Published by EH.NET (March 2007)
Robert B. Ekelund, Jr., Robert F. H?bert, and Robert D. Tollison, The Marketplace of Christianity. Cambridge, MA: MIT Press, 2006. x + 355 pp. $30 (cloth), ISBN: 0-262-05082-1.
Reviewed for EH.NET by J. Daniel Hammond, Department of Economics, Wake Forest University.
“I do not mean that I have observed, all through my narrative, the impartiality of the perfect historian; such detachment is hardly possible, where eternal issues are at stake.” R.A. Knox, Enthusiasm: A Chapter in the History of Religion
This book provides an economic analysis of the evolution of the existential itch-scratching industry. The analysis used is industrial organization and economic history. The period given most attention is the century after the breakout of competition that started in Germany in 1517 and spread across Europe. Also considered are the structure of the industry in the United States and the effect of the industry on economic growth. The authors use the commonplace term for the existential itch-scratching industry, Christianity. Other industries are in no meaningful sense different from Christianity ? Judaism, Islam, Buddhism, Hinduism. All provide consumers with relief from their itch, albeit in different ways. Ekelund, H?bert, and Tollison follow convention in treating Christianity as an industry separate from these others. This is sensible. Elasticities of substitution between Christianity and Islam would seem to be on the low side. The authors’ choice of Christianity rather than, say, Islam is also sensible given that much of their audience is American readers.
It is not known exactly when consumers contracted existential itch, but the malady has persisted since we became human. The Enlightenment gave us science and good government, thereby providing a degree of immunization against the itch, but so far it has not been eradicated. Indeed, the authors predict that scientific marvels such as extra-uterine reproduction, though helpful, will not provide full immunization. “Existential terror will not disappear no matter how far science takes Homo sapiens” (p. 270). It seems that the itch, like hunger but perhaps unlike procreative sex, will remain part of the Homo sapiens condition. With the itch unlikely to disappear in the foreseeable evolutionary future, so is the industry that deals with it.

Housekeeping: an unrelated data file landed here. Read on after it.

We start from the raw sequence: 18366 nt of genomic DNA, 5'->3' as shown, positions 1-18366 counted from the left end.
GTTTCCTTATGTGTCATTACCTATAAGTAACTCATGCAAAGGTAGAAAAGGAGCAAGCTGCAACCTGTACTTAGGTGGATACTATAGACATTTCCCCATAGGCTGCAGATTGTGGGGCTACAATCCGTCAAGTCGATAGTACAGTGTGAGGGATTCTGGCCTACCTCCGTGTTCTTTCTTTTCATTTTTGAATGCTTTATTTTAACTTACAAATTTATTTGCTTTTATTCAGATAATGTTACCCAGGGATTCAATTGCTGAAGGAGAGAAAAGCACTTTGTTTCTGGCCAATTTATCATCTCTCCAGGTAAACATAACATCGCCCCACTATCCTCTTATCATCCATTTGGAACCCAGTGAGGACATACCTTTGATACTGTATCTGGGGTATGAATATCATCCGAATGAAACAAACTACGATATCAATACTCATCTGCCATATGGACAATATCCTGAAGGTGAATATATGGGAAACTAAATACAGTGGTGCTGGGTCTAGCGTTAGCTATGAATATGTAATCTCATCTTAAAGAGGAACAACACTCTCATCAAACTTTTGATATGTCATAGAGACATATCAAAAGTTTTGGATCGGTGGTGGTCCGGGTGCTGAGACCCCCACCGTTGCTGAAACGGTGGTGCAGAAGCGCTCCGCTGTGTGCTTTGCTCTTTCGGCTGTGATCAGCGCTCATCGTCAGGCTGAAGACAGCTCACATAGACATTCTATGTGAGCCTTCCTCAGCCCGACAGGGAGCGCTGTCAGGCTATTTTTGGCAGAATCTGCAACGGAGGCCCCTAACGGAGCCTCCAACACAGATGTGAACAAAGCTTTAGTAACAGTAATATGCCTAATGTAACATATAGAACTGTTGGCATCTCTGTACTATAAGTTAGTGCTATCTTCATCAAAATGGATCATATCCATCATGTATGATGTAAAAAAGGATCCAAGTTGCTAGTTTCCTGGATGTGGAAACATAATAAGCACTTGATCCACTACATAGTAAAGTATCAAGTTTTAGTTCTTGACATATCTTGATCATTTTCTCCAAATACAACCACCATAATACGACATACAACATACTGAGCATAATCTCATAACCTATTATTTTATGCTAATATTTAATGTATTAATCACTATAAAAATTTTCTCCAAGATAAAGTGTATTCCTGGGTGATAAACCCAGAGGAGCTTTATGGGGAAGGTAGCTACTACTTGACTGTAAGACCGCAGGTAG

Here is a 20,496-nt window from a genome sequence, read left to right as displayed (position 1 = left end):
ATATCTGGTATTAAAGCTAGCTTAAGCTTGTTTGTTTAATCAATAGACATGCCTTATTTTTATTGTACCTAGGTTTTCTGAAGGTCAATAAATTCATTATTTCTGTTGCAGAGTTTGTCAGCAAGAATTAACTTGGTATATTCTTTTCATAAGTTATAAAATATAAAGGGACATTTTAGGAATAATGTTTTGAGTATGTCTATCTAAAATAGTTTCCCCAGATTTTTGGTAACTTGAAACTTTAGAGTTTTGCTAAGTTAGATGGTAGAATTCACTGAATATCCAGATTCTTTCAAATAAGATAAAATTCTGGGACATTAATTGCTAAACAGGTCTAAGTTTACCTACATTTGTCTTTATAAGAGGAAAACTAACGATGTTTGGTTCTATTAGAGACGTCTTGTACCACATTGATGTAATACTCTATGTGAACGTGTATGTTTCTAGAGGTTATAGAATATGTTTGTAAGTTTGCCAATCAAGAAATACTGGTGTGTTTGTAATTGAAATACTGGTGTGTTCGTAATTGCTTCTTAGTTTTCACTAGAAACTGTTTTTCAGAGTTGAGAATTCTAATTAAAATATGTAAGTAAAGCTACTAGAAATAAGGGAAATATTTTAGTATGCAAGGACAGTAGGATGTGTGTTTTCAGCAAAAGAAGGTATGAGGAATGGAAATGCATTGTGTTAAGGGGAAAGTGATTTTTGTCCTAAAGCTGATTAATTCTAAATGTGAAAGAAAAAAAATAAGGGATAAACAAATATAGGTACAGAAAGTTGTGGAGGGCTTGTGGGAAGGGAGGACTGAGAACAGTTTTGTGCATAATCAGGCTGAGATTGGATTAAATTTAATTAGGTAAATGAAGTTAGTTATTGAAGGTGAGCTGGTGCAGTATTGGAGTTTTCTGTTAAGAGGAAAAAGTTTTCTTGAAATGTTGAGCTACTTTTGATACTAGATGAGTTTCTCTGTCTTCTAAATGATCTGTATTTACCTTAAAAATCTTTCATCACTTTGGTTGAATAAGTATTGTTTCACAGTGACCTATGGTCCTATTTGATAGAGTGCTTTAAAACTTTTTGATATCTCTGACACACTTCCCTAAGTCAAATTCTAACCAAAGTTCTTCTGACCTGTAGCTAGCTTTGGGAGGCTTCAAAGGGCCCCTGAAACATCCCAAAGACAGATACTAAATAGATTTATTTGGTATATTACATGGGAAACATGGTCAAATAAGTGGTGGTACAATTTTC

The Roman Catholic Church had an enviable monopoly for centuries, so powerful that it was able to engage in first degree price discrimination. Like all monopolists, though, it struggled with technical inefficiency and potential entry. The former manifested itself in excess capital investment in beautiful cathedrals and paintings. To forestall entry it practiced usual monopolistic techniques such as limit pricing, but also tortured and killed competitors. By the end of the fifteenth century the Vatican’s pursuit of ever larger monopoly rents against the background of technological progress (the printing press) set the stage for successful entry by an entrepreneurial monk named Martin Luther. Once Luther’s firm got a foothold, all hell broke loose. Actually, it was not all hell; it was all heaven. For as every student of economics learns, when monopoly gives way to competition consumer surplus expands. There were direct gains for consumers as the price fell from the breakup of the Catholic monopoly and, in addition, the entrants lowered real production costs.
The latter welfare gains warrant explanation. What happened is that the entry of Protestant firms reduced the real cost of itch relief by doing away with ornate churches, daily masses, pilgrimages, sacraments, and middlemen confessors. This is a classic case of efficiency gains from entrepreneurial innovation, not unlike the more recent case of Wal-Mart.
In analyzing contemporary Christianity the authors use as a measure of efficiency the degree of religious belief (relief from the itch) relative to time, talent, and treasure spent in church (scratching the itch). It seems to this reader that the way this plays out is that forming and holding religious beliefs with less involvement in churches increases the efficiency of religion. Sort of like the paperless world that computer networks allow for publication of EH.NET book reviews. Religion without Churches or churches is the limit on efficiency gains in the industry. The Catholic marketing department would no doubt argue that the sacraments and other items done away with by the Protestants are part of the product, not wasteful inputs. Protestant firms disagree. The beauty of the competitive process is that in the end the consumer decides. If it should turn out that there is a God, He may also have a preference set. But investigation of that question is, as they say, beyond the scope of this project.
J. Daniel Hammond is the editor, with Claire H. Hammond, of Making Chicago Price Theory: Friedman-Stigler Correspondence, 1945-1957 (Routledge, 2006).